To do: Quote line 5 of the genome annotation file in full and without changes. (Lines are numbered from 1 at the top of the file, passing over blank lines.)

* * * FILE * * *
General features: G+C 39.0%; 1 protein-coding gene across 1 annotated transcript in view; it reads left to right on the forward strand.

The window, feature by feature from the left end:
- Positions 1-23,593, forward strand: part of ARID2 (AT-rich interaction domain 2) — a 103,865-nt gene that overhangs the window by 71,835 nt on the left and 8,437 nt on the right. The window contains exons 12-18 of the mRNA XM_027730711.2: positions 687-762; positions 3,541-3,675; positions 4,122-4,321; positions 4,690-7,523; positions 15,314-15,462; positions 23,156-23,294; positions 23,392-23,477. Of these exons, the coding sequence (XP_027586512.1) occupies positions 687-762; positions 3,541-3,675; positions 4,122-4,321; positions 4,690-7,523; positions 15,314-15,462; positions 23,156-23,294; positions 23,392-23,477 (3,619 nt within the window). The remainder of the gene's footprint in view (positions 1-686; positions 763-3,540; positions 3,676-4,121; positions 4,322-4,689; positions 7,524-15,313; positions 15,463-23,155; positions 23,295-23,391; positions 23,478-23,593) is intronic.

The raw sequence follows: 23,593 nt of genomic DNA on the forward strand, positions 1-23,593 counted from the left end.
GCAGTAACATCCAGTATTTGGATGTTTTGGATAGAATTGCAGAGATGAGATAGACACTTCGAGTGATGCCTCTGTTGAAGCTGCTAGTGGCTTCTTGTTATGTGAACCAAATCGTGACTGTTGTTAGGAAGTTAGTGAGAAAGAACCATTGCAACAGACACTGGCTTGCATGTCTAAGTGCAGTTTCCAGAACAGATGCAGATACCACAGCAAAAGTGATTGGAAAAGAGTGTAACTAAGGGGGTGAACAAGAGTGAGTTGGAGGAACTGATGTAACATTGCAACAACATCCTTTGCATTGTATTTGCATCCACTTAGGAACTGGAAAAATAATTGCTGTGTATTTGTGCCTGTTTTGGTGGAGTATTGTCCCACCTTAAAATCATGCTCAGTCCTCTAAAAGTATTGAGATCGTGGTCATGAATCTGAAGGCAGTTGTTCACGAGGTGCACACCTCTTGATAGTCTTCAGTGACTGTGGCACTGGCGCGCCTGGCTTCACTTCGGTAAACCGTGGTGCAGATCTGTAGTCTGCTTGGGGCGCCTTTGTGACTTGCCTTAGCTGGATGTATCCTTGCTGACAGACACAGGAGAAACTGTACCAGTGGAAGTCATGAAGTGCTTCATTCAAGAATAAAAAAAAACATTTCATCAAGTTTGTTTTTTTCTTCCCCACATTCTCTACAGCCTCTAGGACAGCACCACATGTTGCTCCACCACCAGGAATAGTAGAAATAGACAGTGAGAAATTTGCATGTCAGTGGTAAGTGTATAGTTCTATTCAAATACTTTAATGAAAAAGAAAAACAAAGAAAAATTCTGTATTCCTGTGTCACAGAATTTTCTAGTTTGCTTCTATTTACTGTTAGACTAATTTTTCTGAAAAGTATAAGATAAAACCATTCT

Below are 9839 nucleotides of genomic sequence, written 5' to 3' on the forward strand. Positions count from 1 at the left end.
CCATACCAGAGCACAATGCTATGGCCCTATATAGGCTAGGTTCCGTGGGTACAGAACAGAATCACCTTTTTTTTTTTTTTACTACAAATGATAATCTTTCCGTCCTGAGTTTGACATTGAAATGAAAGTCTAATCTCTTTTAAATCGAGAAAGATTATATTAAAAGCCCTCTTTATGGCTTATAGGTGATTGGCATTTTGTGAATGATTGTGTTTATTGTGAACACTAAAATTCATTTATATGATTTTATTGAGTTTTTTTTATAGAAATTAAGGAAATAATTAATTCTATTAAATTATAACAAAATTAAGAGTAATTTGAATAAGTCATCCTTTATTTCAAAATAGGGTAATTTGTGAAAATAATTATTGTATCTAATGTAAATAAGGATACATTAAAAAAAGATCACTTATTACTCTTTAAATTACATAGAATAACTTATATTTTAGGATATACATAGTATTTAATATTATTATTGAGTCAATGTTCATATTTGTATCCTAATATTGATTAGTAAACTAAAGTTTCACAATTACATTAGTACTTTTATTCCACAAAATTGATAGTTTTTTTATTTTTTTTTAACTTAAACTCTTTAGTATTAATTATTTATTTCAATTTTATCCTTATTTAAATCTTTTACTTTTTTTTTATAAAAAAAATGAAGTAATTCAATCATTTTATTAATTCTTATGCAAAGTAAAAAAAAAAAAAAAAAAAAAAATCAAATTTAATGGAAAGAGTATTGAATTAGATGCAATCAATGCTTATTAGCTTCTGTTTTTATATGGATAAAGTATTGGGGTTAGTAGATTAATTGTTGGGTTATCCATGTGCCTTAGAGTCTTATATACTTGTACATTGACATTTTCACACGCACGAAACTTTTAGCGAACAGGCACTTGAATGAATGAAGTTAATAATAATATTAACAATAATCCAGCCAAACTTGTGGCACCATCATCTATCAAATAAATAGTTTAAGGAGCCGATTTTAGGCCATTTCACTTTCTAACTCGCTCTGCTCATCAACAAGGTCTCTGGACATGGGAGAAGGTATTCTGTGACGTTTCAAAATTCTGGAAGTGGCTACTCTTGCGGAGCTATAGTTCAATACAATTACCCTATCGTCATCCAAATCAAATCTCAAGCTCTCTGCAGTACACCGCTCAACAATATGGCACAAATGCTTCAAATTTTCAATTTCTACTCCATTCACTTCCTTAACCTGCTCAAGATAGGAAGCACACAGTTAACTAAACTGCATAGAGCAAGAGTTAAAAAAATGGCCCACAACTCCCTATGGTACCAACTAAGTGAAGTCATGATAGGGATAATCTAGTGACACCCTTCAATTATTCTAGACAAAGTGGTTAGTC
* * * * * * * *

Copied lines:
GCAGTAACATCCAGTATTTGGATGTTTTGGATAGAATTGCAGAGATGAGATAGACACTTCGAGTGATGCCTCTGTTGAAGCTGCTAGTGGCTTCTTGTTATGTGAACCAAATCGTGACTGTTGTTAGGAAGTTAGTGAGAAAGAACCATTGCAACAGACACTGGCTTGCATGTCTAAGTGCAGTTTCCAGAACAGATGCAGATACCACAGCAAAAGTGATTGGAAAAGAGTGTAACTAAGGGGGTGAACAAGAGTGAGTTGGAGGAACTGATGTAACATTGCAACAACATCCTTTGCATTGTATTTGCATCCACTTAGGAACTGGAAAAATAATTGCTGTGTATTTGTGCCTGTTTTGGTGGAGTATTGTCCCACCTTAAAATCATGCTCAGTCCTCTAAAAGTATTGAGATCGTGGTCATGAATCTGAAGGCAGTTGTTCACGAGGTGCACACCTCTTGATAGTCTTCAGTGACTGTGGCACTGGCGCGCCTGGCTTCACTTCGGTAAACCGTGGTGCAGATCTGTAGTCTGCTTGGGGCGCCTTTGTGACTTGCCTTAGCTGGATGTATCCTTGCTGACAGACACAGGAGAAACTGTACCAGTGGAAGTCATGAAGTGCTTCATTCAAGAATAAAAAAAAACATTTCATCAAGTTTGTTTTTTTCTTCCCCACATTCTCTACAGCCTCTAGGACAGCACCACATGTTGCTCCACCACCAGGAATAGTAGAAATAGACAGTGAGAAATTTGCATGTCAGTGGTAAGTGTATAGTTCTATTCAAATACTTTAATGAAAAAGAAAAACAAAGAAAAATTCTGTATTCCTGTGTCACAGAATTTTCTAGTTTGCTTCTATTTACTGTTAGACTAATTTTTCTGAAAAGTATAAGATAAAACCATTCT